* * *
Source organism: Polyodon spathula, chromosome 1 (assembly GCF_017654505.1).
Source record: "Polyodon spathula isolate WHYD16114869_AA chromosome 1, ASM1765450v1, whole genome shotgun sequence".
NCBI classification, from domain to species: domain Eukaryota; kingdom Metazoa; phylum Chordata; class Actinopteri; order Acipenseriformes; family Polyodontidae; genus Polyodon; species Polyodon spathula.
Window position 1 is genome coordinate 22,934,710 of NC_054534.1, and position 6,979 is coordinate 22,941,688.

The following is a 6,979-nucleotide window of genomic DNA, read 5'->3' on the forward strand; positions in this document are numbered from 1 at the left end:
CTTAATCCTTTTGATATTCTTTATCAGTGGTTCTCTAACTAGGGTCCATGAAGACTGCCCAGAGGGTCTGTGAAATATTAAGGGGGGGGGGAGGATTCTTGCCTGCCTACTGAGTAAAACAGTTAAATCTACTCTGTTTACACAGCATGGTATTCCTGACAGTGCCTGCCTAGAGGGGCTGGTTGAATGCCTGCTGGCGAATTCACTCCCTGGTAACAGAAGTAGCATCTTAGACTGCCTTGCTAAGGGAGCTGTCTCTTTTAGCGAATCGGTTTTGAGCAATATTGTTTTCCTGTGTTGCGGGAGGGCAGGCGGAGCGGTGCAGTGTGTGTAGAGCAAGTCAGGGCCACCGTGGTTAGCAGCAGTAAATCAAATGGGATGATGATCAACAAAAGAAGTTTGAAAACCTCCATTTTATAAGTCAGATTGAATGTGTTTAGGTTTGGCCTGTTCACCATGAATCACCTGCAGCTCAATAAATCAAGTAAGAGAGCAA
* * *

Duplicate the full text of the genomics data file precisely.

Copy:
Source organism: Polyodon spathula, chromosome 1 (assembly GCF_017654505.1).
Source record: "Polyodon spathula isolate WHYD16114869_AA chromosome 1, ASM1765450v1, whole genome shotgun sequence".
NCBI classification, from domain to species: domain Eukaryota; kingdom Metazoa; phylum Chordata; class Actinopteri; order Acipenseriformes; family Polyodontidae; genus Polyodon; species Polyodon spathula.
Window position 1 is genome coordinate 22,934,710 of NC_054534.1, and position 6,979 is coordinate 22,941,688.

The following is a 6,979-nucleotide window of genomic DNA, read 5'->3' on the forward strand; positions in this document are numbered from 1 at the left end:
CTTAATCCTTTTGATATTCTTTATCAGTGGTTCTCTAACTAGGGTCCATGAAGACTGCCCAGAGGGTCTGTGAAATATTAAGGGGGGGGGGAGGATTCTTGCCTGCCTACTGAGTAAAACAGTTAAATCTACTCTGTTTACACAGCATGGTATTCCTGACAGTGCCTGCCTAGAGGGGCTGGTTGAATGCCTGCTGGCGAATTCACTCCCTGGTAACAGAAGTAGCATCTTAGACTGCCTTGCTAAGGGAGCTGTCTCTTTTAGCGAATCGGTTTTGAGCAATATTGTTTTCCTGTGTTGCGGGAGGGCAGGCGGAGCGGTGCAGTGTGTGTAGAGCAAGTCAGGGCCACCGTGGTTAGCAGCAGTAAATCAAATGGGATGATGATCAACAAAAGAAGTTTGAAAACCTCCATTTTATAAGTCAGATTGAATGTGTTTAGGTTTGGCCTGTTCACCATGAATCACCTGCAGCTCAATAAATCAAGTAAGAGAGCAA